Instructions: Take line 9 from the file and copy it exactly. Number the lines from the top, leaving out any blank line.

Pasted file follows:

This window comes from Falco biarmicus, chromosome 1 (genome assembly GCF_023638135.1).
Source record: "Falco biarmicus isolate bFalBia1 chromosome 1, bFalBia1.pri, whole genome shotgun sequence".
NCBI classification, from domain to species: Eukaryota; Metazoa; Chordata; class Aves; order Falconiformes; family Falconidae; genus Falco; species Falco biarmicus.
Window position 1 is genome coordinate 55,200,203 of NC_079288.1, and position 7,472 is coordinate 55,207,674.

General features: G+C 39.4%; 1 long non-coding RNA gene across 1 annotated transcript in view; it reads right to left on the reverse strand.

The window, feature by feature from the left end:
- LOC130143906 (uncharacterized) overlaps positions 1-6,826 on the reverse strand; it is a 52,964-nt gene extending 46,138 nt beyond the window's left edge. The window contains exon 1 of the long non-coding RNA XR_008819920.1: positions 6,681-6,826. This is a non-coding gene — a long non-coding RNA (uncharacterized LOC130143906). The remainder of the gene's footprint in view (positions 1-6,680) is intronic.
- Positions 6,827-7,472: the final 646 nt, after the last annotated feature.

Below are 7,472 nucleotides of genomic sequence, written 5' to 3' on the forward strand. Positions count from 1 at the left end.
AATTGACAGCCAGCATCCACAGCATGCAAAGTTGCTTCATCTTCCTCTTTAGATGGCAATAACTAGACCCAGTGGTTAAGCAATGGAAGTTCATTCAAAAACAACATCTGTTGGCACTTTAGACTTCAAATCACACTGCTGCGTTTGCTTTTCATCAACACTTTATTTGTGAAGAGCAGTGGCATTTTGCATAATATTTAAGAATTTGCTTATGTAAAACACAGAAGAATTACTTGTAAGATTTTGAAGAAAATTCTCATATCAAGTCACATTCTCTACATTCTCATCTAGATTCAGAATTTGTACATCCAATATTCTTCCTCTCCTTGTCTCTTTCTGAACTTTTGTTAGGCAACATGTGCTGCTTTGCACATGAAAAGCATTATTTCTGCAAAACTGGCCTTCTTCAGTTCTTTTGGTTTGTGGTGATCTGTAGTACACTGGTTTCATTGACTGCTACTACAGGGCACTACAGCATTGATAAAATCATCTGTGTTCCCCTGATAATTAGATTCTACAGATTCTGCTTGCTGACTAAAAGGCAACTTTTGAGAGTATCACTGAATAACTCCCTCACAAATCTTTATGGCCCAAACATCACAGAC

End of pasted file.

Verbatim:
Below are 7,472 nucleotides of genomic sequence, written 5' to 3' on the forward strand. Positions count from 1 at the left end.